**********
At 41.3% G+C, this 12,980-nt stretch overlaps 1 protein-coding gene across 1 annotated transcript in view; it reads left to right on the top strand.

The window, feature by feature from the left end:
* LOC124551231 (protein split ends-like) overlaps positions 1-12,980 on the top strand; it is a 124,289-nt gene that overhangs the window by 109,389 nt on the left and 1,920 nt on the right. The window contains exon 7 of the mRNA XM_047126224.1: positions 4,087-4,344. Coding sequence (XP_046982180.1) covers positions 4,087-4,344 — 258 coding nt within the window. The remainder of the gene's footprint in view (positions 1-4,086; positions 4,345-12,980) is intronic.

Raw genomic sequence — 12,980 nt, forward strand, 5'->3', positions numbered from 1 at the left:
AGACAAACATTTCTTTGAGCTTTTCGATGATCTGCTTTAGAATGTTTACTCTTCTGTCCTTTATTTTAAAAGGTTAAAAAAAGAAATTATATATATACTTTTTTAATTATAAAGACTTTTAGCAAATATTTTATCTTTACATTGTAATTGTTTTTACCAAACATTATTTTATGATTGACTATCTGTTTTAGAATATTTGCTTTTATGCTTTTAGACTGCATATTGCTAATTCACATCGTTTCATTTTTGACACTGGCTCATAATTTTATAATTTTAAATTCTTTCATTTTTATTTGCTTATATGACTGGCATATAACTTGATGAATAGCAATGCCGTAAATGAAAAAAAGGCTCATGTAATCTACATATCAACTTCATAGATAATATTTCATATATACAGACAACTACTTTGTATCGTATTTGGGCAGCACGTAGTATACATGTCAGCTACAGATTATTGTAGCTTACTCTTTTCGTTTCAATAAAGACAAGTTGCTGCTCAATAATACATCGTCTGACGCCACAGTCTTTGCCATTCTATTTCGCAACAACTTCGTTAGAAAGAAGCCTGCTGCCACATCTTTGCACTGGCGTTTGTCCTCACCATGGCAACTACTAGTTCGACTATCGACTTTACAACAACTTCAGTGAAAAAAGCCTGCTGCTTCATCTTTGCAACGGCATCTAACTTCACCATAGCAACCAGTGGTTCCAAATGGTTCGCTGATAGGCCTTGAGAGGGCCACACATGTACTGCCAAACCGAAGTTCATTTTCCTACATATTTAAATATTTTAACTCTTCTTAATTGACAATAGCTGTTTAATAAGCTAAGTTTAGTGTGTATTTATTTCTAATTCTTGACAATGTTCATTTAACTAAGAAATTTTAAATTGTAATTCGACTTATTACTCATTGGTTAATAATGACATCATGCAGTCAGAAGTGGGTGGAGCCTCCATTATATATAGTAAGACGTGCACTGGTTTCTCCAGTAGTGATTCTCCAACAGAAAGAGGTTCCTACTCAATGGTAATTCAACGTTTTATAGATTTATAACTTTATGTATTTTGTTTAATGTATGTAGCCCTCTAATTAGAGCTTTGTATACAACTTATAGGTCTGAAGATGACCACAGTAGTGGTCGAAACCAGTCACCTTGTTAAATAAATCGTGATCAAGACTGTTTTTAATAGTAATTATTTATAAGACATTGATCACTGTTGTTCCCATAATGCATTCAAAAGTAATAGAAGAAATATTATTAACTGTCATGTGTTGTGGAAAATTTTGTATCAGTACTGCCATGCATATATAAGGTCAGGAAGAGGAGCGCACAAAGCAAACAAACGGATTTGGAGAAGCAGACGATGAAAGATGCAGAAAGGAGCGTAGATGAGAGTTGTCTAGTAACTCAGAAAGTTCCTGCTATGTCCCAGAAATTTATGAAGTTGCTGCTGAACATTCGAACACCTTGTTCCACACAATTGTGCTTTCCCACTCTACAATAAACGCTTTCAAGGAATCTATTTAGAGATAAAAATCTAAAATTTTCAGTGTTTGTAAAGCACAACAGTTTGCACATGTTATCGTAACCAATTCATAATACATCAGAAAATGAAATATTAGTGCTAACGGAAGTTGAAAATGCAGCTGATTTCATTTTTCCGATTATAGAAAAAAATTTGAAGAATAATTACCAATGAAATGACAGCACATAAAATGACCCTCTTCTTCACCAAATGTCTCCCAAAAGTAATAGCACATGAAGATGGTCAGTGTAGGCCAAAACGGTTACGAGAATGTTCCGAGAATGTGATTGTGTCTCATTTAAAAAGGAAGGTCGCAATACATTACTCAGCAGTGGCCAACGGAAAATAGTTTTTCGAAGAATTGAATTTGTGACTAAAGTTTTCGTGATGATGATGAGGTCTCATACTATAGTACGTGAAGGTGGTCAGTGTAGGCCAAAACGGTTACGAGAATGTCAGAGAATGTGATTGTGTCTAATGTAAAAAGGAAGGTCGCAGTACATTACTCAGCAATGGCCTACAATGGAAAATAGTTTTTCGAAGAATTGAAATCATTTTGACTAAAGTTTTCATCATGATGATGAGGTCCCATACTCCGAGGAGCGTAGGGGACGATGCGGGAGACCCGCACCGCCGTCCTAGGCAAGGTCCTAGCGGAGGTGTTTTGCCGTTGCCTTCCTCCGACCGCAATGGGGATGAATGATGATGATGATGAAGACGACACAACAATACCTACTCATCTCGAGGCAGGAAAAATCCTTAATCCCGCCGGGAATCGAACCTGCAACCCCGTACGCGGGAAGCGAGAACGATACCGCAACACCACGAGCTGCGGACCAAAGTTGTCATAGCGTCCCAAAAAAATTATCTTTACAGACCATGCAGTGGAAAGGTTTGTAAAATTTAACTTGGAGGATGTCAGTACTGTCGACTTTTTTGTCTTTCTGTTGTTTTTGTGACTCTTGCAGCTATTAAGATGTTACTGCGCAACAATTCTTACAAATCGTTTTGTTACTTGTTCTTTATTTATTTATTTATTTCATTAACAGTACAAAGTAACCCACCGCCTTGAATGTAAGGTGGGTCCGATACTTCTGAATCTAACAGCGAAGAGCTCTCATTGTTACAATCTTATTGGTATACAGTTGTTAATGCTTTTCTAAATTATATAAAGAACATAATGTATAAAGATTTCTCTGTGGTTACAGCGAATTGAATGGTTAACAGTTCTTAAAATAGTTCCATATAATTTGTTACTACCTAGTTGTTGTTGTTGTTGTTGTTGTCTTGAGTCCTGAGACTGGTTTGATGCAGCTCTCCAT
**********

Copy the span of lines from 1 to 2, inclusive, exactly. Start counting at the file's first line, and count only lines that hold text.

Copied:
At 41.3% G+C, this 12,980-nt stretch overlaps 1 protein-coding gene across 1 annotated transcript in view; it reads left to right on the top strand.

The window, feature by feature from the left end: